And don’t forget Woods, more than just a pretty hairdo. A second-round draft choice out of Nevada Las Vegas, where he was the nation’s top rusher last season, Woods is third on the Bengals in that department behind Brooks and Stanley Wilson. Woods scored his first 2 touchdowns against the Cleveland Browns last week.
But it hasn’t been all offense, Wyche insisted.
“Even though statistically we’re down near the bottom,” he said, “our defense is the one that has really put us in 4-0 status. They have knocked the ball loose from opponents, and come up with key interceptions at the end of a ballgame and good goal-line stands. That is as much as anything the reason that we’re 4-0, because our offense, believe me, really has not had that hot day they’ve experienced in the past.
“David Fulcher is having an All-Pro year at strong safety, Solomon Wilcots at free safety is very aggressive and clever, and then there’s Lewis Billups and Eric Thomas. We have not played against two corners that have been better.”
And how about the coach? Has he gotten smarter?
“A couple of people have indicated,” Wyche said, “that they think somehow I’m taking smart pills. I’ve probably got the same intellect, and I’ve read that isn’t good enough.”
Raider Coach Mike Shanahan could not have enjoyed everything that he read about himself in recent weeks.
But this week has been different. This has been the first week since he got here that he hasn’t been badgered with questions about who his starting quarterback will be.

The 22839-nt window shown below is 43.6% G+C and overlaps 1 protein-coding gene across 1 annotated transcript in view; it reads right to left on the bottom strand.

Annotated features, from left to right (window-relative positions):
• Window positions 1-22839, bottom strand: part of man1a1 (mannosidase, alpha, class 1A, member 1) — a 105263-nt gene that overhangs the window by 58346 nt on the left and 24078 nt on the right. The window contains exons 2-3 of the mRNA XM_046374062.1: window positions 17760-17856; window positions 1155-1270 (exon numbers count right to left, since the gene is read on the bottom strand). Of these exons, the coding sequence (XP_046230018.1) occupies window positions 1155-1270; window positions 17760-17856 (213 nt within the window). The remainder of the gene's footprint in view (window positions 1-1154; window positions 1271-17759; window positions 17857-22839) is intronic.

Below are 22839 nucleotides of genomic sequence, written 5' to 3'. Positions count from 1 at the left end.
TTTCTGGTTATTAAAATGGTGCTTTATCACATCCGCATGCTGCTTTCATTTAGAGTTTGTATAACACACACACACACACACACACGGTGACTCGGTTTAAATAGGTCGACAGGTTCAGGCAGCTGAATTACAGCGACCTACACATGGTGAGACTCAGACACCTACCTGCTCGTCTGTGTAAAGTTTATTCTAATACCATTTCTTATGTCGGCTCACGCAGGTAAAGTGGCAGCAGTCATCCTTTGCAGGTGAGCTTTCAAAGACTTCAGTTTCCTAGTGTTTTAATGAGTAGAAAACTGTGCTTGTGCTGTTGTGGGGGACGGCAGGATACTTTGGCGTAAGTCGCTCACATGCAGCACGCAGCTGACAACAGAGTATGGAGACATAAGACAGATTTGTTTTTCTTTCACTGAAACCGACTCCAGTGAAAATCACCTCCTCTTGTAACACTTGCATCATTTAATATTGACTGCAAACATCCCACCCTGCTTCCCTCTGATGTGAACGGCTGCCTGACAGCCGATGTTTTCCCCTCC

Jay Schroeder answered all such questions Monday night in Denver when he made his Raider debut a stunning success by leading his club back from a 24-0 halftime deficit to pull out a 30-27 overtime victory over the Broncos, thus moving the club into a three-way tie for first place in the AFC West.
The big question for the Raiders this week is in the secondary, where injuries have sent three starters from opening day (Vann McElroy, Stacey Toran and Terry McDaniel) and one from last year (Lionel Washington) to the sideline. Only right cornerback Mike Haynes remains. He will be joined by rookie fifth-round draft choice Dennis Price on the left corner, Russell Carter at strong safety and Eddie Anderson at free safety.
It’s not going to be easy against the conference’s top offense and top quarterback, but the Raiders bring with them the momentum that started in Denver.
“Anytime you go from a situation where you could be in last place to right there at the top, it gives you that emotional lift,” Shanahan said.
No argument there, least of all from the opposing sideline, where Sam Wyche knows all about such hairy situations with happy endings.
Raider center Bill Lewis (ankle sprain) is not expected to play, but offensive tackle Don Mosebar (also an ankle sprain) may see some action. . . . For Cincinnati, both wide receiver Mike Martin (sore Achilles’ tendon) and guard Max Montoya (groin injury) may not play. . . . Both Emanuel King and Daryl Smith are eligible to return today, but King has been bothered by back spasms this week. Tight end Eric Kattus is out with a knee injury. . . . The Bengals have never won on the road against the Raiders. That includes 7 games in Oakland and 1 at the Coliseum in 1985.